At the December Civil Bench Bar, judicial law clerks/former law clerks shared some insider tips on how to improve court filings.
Judicial law clerks work closely with judges, provide assistance and research issues before the judge. They help judges wade through and manage the mountains of filings that come into a department and know first-hand what makes a good filing and where filings fall short. A panel of judicial law clerks including: Josephine Groh, Collin Jayne, Travis Chance and Daven Cameron compiled their Top Ten Things Judicial Law Clerks Want You to Know.
Late filings are high on the list of things law clerks advise against. The law clerks acknowledge that deadlines creep up and there is a lot going on; but, lawyers should know that judges brief in advance, sometimes as much as a week before a hearing. Filing the day before a hearing doesn’t allow adequate time to review content and generally doesn’t go over well. One former law clerk called late filings “incredibly burdensome.”
Law clerks advise that Order Shortening Time requests should be used very sparingly. There are guidelines that should be referenced. Presently, they are overused and bog down calendars. If it is a Despositive Motion and you’re asking for an Order Shortening Time, allow enough time for both sides to brief.
Good introductions are well appreciated by law clerks. A good introduction paragraph saves judicial departments time and are likely to result in better outcomes for those filing. A good introduction paragraph should clearly state what you are asking for and the arguments and essentially serve as a road-map for what the petitioner is seeking.
Good conclusions also get high marks from law clerks. Conclusions should be solid and summarize what type of relief the petitioner seeks in a clear and concise manner. Don’t leave it up to the judge to guess.
When it comes to courtesy copies, law clerks suggest that is wise to know what the department preferences are and follow that. Each department’s preferences can be found on the court website.
Law clerks advise to stay up on department reassignments. If a case has been reassigned, it should be reflected in your filings. Those who reference the wrong department in filings risk losing credibility.
When a judge requires something it is best to comply rather than use the argument: you’re the only department that requires this. It’s generally safe to say, this argument doesn’t help your case. Judicial preferences are on the website http://www.clarkcountycourts.us/departments/judicial/civil-criminal-divison/
Know what a department expects for trial exhibits, before trial. Know in advance what is needed and how exhibits should be presented. When in doubt, contact the court clerk in enough time to be ready for trial. Be sure to redact all personal identifying information that should not be made public including: social security numbers, bank account numbers, etc. Tabbed exhibit are especially well liked.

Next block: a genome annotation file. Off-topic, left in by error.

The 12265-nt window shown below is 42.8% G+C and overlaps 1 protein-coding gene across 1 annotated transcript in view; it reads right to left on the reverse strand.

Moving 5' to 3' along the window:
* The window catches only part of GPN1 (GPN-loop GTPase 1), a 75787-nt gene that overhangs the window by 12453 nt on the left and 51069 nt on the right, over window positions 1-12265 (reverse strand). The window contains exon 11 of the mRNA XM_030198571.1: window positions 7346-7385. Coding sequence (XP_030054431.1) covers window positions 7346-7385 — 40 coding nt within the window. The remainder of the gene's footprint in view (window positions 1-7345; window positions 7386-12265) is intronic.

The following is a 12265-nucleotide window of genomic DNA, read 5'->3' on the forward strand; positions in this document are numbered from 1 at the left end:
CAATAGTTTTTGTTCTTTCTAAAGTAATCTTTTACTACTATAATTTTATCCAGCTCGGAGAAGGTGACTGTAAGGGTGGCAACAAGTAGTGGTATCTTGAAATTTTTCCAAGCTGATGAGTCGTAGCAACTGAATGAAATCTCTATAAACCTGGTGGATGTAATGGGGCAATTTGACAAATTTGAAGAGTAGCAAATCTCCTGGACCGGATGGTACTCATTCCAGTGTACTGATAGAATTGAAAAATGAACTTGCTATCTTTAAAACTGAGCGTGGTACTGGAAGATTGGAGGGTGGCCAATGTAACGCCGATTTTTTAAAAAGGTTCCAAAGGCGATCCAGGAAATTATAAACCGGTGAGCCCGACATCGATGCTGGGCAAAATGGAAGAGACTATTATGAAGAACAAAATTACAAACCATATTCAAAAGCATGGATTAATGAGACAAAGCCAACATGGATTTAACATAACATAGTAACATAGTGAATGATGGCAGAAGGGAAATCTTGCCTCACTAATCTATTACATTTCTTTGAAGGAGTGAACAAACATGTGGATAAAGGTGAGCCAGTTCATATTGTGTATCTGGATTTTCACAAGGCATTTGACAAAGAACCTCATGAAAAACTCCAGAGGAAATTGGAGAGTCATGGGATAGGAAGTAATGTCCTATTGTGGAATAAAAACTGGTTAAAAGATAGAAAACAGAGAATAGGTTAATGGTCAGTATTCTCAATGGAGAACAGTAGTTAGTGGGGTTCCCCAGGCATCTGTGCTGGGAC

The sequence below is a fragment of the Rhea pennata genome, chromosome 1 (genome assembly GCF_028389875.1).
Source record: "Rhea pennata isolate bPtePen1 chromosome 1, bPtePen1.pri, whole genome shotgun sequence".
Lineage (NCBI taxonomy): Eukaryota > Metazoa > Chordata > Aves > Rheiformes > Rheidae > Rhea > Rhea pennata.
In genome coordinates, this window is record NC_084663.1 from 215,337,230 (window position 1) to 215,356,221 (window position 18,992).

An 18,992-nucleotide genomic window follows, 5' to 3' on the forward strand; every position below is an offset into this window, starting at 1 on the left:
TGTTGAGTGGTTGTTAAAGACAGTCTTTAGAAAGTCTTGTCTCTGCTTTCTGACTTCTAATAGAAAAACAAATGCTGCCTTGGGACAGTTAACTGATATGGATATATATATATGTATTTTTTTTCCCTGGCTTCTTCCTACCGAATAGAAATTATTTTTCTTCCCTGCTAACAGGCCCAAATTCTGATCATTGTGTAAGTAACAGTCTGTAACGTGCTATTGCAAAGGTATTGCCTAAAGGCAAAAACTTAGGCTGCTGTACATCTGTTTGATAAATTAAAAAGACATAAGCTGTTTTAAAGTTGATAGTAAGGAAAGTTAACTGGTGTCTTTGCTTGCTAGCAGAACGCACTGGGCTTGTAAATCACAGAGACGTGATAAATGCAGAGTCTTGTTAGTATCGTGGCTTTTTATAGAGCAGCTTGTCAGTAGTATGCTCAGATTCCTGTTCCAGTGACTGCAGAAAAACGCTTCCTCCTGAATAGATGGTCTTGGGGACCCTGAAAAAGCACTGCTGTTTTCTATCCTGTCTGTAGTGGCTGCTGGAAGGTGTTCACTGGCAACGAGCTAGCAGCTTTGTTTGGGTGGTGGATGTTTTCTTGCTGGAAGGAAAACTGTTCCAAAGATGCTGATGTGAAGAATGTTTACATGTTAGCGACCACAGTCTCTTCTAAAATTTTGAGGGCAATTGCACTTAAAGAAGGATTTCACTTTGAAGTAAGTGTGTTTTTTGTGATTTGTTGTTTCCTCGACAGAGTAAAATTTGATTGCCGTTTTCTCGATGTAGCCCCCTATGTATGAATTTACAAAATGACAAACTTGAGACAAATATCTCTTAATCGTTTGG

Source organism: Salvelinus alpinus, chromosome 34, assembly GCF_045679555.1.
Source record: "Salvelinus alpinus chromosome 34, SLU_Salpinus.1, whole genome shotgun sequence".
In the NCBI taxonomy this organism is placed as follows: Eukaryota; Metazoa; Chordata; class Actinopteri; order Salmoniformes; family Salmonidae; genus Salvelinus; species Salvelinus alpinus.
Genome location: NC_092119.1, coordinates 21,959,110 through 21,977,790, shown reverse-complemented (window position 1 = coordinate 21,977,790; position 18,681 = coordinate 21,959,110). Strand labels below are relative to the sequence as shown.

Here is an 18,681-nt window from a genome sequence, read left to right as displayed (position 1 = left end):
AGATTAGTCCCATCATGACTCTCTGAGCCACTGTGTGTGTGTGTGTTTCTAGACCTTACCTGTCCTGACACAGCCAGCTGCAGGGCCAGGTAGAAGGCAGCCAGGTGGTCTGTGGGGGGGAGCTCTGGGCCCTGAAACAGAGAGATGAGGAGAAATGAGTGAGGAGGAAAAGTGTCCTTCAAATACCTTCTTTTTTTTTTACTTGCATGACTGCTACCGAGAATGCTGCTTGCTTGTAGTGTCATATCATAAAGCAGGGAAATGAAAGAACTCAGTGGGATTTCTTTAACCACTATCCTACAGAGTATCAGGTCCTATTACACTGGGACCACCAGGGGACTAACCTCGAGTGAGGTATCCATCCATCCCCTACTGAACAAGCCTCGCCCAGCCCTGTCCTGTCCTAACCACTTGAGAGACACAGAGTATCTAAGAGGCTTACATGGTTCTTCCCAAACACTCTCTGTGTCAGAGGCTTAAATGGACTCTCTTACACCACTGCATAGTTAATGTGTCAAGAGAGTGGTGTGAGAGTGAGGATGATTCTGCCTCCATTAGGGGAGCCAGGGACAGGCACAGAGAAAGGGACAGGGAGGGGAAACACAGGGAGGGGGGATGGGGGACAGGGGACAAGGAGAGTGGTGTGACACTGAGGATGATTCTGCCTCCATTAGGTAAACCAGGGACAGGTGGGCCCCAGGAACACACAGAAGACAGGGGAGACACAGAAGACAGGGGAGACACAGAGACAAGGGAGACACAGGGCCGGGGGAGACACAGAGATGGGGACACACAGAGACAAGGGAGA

Proper punctuation is a good thing. Avoid overusing explanation points, bold text and italics. These overused formats don’t make your case more persuasive and may in fact negatively impact the perception of your work. Avoid personal attacks to opposing counsel. Such attacks are viewed unfavorably.
When writing a complaint, be concise and clear. Check templates to ensure they reflect changes in the law.
Some bonus topics were also covered by the law clerks. They advised that Motions in Limine are overused and frequently used improperly. They get a lot of requests to make the other side “follow the law.” Such requests are inappropriate and considered to waste time. A judge reminded those at the bench-bar that attorneys should follow EDCR 2.47 B . The rule requires that counsel personally confer on the issues, what can be resolved and what cannot, and the reasons therefore. If the rule isn’t followed and detailed in a declaration, some judges will vacate motions in limine.
The law clerks also reminded those at the bench-bar to be cognizant when speaking to law clerks that your communication is appropriate. Law clerks work on behalf of judges. Be careful not to engage in ex parte communication when speaking to a law clerk.
A presentation from the Nevada State Bar Association updated attendees on changes with continuing Legal Education (CLE). The Nevada Bar website has a complete list of changes that attorneys can review to ensure that they are compliant with CLE requirements.
Some important dates from the Nevada State Bar Association on continuing Legal Education (CLE):
1/15/18 CLE Board will notify attorneys that have yet to comply with the
Credit requirement for 2017 and provisionally assess a $100
2/15/18 Deadline to report credits (extended) and pay fees
On or about
3/1/18 CLE Board issues Notice of Noncompliance and assesses late fee
4/1/18Deadline to submit credits (late) and/or pay fees to avoid suspension
4/2/18 Non-compliant attorneys will be administratively CLE suspended
The January 9 Civil Bench Bar meeting at noon in courtroom 10D will include more valuable information for those practicing civil law and an open forum for questions and discussion. The meeting will also include chili cook-off.